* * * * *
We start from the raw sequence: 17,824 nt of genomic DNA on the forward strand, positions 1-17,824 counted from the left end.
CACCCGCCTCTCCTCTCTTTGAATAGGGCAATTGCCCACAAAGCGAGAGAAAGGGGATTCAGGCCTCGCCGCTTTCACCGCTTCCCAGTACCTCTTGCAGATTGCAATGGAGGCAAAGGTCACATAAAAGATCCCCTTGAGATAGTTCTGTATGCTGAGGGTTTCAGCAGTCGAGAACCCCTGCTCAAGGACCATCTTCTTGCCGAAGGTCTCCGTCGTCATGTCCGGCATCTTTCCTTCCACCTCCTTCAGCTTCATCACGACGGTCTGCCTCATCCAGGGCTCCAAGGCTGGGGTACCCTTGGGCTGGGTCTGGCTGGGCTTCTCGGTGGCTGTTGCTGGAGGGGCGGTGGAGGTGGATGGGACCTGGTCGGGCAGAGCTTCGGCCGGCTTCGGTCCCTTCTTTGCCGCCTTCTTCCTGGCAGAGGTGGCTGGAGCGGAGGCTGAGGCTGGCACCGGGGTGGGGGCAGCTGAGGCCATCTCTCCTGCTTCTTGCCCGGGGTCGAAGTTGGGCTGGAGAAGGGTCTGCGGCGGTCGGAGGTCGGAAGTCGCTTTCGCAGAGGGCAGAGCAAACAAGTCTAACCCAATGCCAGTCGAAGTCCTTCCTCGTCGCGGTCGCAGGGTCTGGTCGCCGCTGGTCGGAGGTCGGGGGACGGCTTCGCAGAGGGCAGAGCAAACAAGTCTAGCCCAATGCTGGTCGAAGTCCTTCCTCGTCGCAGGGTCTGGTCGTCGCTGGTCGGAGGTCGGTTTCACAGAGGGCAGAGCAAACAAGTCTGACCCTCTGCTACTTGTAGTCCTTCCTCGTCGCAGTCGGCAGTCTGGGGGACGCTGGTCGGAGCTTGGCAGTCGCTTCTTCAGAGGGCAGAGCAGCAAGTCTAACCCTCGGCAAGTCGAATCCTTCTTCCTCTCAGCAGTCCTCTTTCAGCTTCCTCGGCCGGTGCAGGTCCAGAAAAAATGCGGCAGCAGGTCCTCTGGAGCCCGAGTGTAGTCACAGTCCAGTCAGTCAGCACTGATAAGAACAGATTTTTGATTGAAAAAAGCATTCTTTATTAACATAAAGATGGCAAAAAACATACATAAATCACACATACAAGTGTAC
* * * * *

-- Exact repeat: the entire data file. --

We start from the raw sequence: 17,824 nt of genomic DNA on the forward strand, positions 1-17,824 counted from the left end.
CACCCGCCTCTCCTCTCTTTGAATAGGGCAATTGCCCACAAAGCGAGAGAAAGGGGATTCAGGCCTCGCCGCTTTCACCGCTTCCCAGTACCTCTTGCAGATTGCAATGGAGGCAAAGGTCACATAAAAGATCCCCTTGAGATAGTTCTGTATGCTGAGGGTTTCAGCAGTCGAGAACCCCTGCTCAAGGACCATCTTCTTGCCGAAGGTCTCCGTCGTCATGTCCGGCATCTTTCCTTCCACCTCCTTCAGCTTCATCACGACGGTCTGCCTCATCCAGGGCTCCAAGGCTGGGGTACCCTTGGGCTGGGTCTGGCTGGGCTTCTCGGTGGCTGTTGCTGGAGGGGCGGTGGAGGTGGATGGGACCTGGTCGGGCAGAGCTTCGGCCGGCTTCGGTCCCTTCTTTGCCGCCTTCTTCCTGGCAGAGGTGGCTGGAGCGGAGGCTGAGGCTGGCACCGGGGTGGGGGCAGCTGAGGCCATCTCTCCTGCTTCTTGCCCGGGGTCGAAGTTGGGCTGGAGAAGGGTCTGCGGCGGTCGGAGGTCGGAAGTCGCTTTCGCAGAGGGCAGAGCAAACAAGTCTAACCCAATGCCAGTCGAAGTCCTTCCTCGTCGCGGTCGCAGGGTCTGGTCGCCGCTGGTCGGAGGTCGGGGGACGGCTTCGCAGAGGGCAGAGCAAACAAGTCTAGCCCAATGCTGGTCGAAGTCCTTCCTCGTCGCAGGGTCTGGTCGTCGCTGGTCGGAGGTCGGTTTCACAGAGGGCAGAGCAAACAAGTCTGACCCTCTGCTACTTGTAGTCCTTCCTCGTCGCAGTCGGCAGTCTGGGGGACGCTGGTCGGAGCTTGGCAGTCGCTTCTTCAGAGGGCAGAGCAGCAAGTCTAACCCTCGGCAAGTCGAATCCTTCTTCCTCTCAGCAGTCCTCTTTCAGCTTCCTCGGCCGGTGCAGGTCCAGAAAAAATGCGGCAGCAGGTCCTCTGGAGCCCGAGTGTAGTCACAGTCCAGTCAGTCAGCACTGATAAGAACAGATTTTTGATTGAAAAAAGCATTCTTTATTAACATAAAGATGGCAAAAAACATACATAAATCACACATACAAGTGTAC